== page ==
S.K: What are the major challenges… television as such was a new medium, secondly you were bringing puppetry to it, and thirdly it was live. So what are the major challenges that you had to face when you know?

 

M.N.: First challenge was we never got a ready script in my hand… You see nowadays for every programme a script a script writer is there and you get ready scripts. But we never got that. So I used to write the scripts whatever I wanted to talk

 

S.K: In that limited time…

 

M.N.: Just before… just before the programme, and I used to get the list of the running… running order… this this this programmes are there and we used to talk. I used to write my dialogue plus that puppet’s dialogue, and I used to rehearse with him. That boy, he was twelve years, thirteen years old. So I used to tell him what is to be given… and uhhh… and that way we used to anchor with each other. That children liked. That was one thing.

 

The other thing is… as I told you that… the transmission used to break in between so we had to stop… again we had to start right from the beginning… that kind of thing used to happen… and you see we were used to it after some time… so we knew that vyatyaya aane ke baad what used to be done… we relax and then chalo chalo chalo chalo transmission is started… that way we were you know…

 

S.K: over the four years did you sort of want to experiment… like bringing other puppets on to the…

 

M.N.: No because this was the most popular character so I did not think of changing… only you know we changed his… his costume and… in the beginning we showed that he is coming from some rural area so he used to say ‘Ram ram pavna’… you know at the end of the programme also ‘Ram Ram’ like that, and slowly slowly we began urban.

 

S.K: One you were no longer associated with the show, did the puppet remain or…

 

M.N.: Just leaving before the show… I uhh… we brought him… live character… that boy… so he used to come in the programme… and he told the audience that he used to give the voice to the puppet and he’s Dhitukliya… so they used to call him Dhitukliya only but live Dhitukliya…

 

S.K: And it continued with the…

 

M.N.: For some time…. And then they changed the format… Vijaya Zogalekar  was there and she took over… and she had different ideas.

 

S.K: What are the developments you have seen with time especially in India if you see in puppetry?

 

M.N.: Nowadays you know we have Marathi… I mean Indian version of Sesame Street that is Galli Galli Sim Sim. So same puppets are there only they have changed the language, scripts also they follow the same thing… So there are muppets are there… But my puppet had no lip movement, jaw movement , it was not a muppet still it was very impressive, children liked it. You know effective. It didn’t make much difference. But nowadays I don’t find any children’s programmes at all.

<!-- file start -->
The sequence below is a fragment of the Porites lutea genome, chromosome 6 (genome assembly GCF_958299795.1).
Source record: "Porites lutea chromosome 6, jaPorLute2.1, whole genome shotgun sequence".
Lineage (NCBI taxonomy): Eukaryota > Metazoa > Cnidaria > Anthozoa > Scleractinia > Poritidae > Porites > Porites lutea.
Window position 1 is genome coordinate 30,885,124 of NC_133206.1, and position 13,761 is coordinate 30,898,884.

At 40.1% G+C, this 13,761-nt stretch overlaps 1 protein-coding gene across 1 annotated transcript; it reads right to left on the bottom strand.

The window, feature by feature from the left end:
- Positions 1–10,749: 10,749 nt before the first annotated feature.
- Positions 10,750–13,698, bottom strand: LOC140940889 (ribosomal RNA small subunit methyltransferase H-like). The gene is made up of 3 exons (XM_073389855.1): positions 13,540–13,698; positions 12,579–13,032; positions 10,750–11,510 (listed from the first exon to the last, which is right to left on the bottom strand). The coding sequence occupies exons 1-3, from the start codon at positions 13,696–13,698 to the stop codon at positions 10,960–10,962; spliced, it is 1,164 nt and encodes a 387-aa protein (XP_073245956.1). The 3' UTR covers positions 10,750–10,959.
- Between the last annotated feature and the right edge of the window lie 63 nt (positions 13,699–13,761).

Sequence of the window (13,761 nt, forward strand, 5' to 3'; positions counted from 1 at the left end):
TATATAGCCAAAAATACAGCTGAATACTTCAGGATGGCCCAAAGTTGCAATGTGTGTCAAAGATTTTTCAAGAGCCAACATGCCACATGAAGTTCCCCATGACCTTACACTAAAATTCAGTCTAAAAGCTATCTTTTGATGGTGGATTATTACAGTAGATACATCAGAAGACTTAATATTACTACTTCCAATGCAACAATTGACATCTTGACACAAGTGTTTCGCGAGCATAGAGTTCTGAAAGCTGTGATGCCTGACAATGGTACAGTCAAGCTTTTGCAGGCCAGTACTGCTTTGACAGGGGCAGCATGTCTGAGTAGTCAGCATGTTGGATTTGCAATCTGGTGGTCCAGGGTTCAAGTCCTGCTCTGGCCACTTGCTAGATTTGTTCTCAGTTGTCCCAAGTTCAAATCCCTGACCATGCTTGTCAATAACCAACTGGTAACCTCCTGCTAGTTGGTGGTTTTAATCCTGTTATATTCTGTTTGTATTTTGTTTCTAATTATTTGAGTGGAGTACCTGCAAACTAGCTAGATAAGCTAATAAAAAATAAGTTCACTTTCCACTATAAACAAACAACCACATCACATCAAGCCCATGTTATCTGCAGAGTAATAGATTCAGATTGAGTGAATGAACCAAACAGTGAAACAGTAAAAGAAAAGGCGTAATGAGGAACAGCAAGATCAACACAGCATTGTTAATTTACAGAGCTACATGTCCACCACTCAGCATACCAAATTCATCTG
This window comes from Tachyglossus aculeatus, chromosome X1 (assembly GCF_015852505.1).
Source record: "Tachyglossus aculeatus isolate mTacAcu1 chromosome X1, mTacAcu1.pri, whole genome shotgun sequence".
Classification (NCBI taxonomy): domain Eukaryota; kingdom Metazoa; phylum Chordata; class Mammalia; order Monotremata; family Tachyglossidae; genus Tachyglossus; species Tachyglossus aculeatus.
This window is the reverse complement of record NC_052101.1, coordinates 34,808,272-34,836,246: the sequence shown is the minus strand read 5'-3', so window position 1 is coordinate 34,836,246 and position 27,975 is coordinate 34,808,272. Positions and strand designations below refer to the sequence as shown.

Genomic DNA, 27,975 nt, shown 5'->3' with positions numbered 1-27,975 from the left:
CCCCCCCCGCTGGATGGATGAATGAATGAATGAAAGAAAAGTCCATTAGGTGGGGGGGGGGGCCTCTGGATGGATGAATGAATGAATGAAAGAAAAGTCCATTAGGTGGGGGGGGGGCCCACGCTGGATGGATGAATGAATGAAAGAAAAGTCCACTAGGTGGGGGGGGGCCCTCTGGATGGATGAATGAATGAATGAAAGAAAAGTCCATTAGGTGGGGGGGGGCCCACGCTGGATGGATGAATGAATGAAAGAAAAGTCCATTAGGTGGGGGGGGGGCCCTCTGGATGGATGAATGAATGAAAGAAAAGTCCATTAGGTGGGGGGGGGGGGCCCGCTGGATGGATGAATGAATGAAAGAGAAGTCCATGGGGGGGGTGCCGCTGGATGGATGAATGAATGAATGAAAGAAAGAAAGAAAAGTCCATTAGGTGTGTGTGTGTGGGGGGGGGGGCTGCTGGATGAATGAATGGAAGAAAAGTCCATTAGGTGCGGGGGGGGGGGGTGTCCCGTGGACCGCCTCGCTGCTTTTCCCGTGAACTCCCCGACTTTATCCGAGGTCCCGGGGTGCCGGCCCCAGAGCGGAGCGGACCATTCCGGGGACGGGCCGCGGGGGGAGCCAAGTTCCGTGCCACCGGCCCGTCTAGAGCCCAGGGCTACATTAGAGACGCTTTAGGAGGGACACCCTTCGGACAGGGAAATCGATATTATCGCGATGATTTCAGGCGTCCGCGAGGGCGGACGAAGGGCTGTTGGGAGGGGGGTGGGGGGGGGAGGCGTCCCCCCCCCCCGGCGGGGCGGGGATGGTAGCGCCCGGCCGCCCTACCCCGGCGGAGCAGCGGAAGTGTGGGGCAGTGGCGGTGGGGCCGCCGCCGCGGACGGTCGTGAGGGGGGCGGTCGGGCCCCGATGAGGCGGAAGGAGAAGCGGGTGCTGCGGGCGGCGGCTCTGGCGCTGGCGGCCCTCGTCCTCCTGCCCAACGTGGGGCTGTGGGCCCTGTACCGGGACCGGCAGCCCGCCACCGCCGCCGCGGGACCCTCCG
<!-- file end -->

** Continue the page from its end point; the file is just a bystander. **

S.K: You mean with puppetry are you saying…

 

M.N.: No no no children’s programmes at all… There are no programmes for children. You see I was a member at this… ummm… this committee… so I used to tell this committee ‘We must have children’s programmes… we must have children’s programmes… so they used to say, ‘We have children’s programmes. We are showing cartoon films’. So they think that cartoon films are children’s programmes.

 

S.K: When you speak of children’s programmes what do you mean by that?

 

M.N.: Children’s programmes are… involvement of children.

 

S.K: Okay… yeah yeah…

 

M.N.: You see children should appear on television in programmes you know… they can show their talent… they can perform skits… I used to write scripts also in those days and direct the plays for those children…

 

S.K: Why do you think this is happening where the child is no longer the actor or participant on the television? What do you think of it?

 

M.N.: You know… they say that we don’t get sponsors for that … that’s why they are not doing children’s programmes at all. And nowadays we have these channels… Hungama and whatever… so children watch all cartoon strips. 

 

S.K: So… I mean… you’re saying that lack of funding for live action children’s programming right?

 

M.N.: Yeah… they are not interested in producing children’s programmes at all…Nowadays even on Doordarshan they are not producing children’s programmes at all. They stopped long back in fact. They are telling us the same thing. You see they are competing with other channels… so they have become commercial nowadays… so they are also telling me that ‘we don’t have sponsors for children’s programming. So how do we do it?’